Alan Ehrenhalt is a former executive editor of GOVERNING.E-mail: email@example.com
Maybe somebody can answer this question for me: All of us are bombarded with exit polls, and all of us know that they can be wrong about final results -- famously wrong, as with John Kerry in 2004, but also in quite a few other cases since then. We know this because it's possible to lay the official tally against the poll and see that they don't match.
Why, then, do we take it as absolute truth when an exit poll proclaims that Hillary Clinton got 60 percent of the vote among female Catholics, or that English majors went for Barack Obama 4-1? These are interesting numbers, but they're almost always unverifiable. The only way you can check on them is to run a competing poll at the same time among a similar group, and that's rarely done any more. Who knows what the real numbers might be?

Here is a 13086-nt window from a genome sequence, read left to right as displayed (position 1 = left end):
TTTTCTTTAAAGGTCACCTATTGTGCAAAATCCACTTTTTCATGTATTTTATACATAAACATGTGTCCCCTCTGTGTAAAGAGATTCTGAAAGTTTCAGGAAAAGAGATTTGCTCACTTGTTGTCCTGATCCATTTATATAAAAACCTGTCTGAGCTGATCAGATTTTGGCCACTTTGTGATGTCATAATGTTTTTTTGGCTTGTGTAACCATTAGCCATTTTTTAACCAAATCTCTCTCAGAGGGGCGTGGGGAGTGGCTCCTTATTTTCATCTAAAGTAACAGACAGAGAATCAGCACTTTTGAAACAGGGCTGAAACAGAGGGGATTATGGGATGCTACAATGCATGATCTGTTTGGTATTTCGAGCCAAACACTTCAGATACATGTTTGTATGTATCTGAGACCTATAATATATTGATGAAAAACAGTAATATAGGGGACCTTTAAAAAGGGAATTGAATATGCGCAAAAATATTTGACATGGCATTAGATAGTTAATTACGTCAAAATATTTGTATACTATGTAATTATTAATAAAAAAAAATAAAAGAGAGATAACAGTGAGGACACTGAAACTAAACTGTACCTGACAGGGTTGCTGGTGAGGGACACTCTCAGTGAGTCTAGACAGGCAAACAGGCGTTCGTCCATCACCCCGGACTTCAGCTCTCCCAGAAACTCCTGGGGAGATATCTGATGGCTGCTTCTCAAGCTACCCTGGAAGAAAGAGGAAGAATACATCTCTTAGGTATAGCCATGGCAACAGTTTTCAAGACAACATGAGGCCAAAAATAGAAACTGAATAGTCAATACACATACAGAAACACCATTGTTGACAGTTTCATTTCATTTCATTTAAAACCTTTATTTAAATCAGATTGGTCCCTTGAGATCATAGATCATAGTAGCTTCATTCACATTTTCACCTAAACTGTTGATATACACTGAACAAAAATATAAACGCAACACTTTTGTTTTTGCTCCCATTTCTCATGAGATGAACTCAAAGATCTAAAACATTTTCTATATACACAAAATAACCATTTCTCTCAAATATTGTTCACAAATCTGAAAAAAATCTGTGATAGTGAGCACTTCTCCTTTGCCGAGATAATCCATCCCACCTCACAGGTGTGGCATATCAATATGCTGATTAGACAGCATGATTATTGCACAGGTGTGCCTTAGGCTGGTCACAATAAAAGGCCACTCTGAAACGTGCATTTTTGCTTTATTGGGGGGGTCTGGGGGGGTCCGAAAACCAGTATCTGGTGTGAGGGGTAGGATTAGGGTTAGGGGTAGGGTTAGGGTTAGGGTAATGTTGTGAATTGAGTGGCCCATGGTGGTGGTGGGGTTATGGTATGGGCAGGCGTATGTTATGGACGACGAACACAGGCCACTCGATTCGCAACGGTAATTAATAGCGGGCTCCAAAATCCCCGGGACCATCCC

The bottom line is that we're suspicious of exit polls -- properly so -- where their accuracy can be tested, and utterly gullible when it's impossible to know whether they are right or wrong.
I realize that there's a strong constituency that lives off these polls -- TV networks, bloggers, consultants, political scientists - but I also think that we are making bold assumptions that may or may not have much in common with reality.
Maybe English majors actually love John McCain. I doubt that, but I also doubt that an exit poll is the best way to find out.
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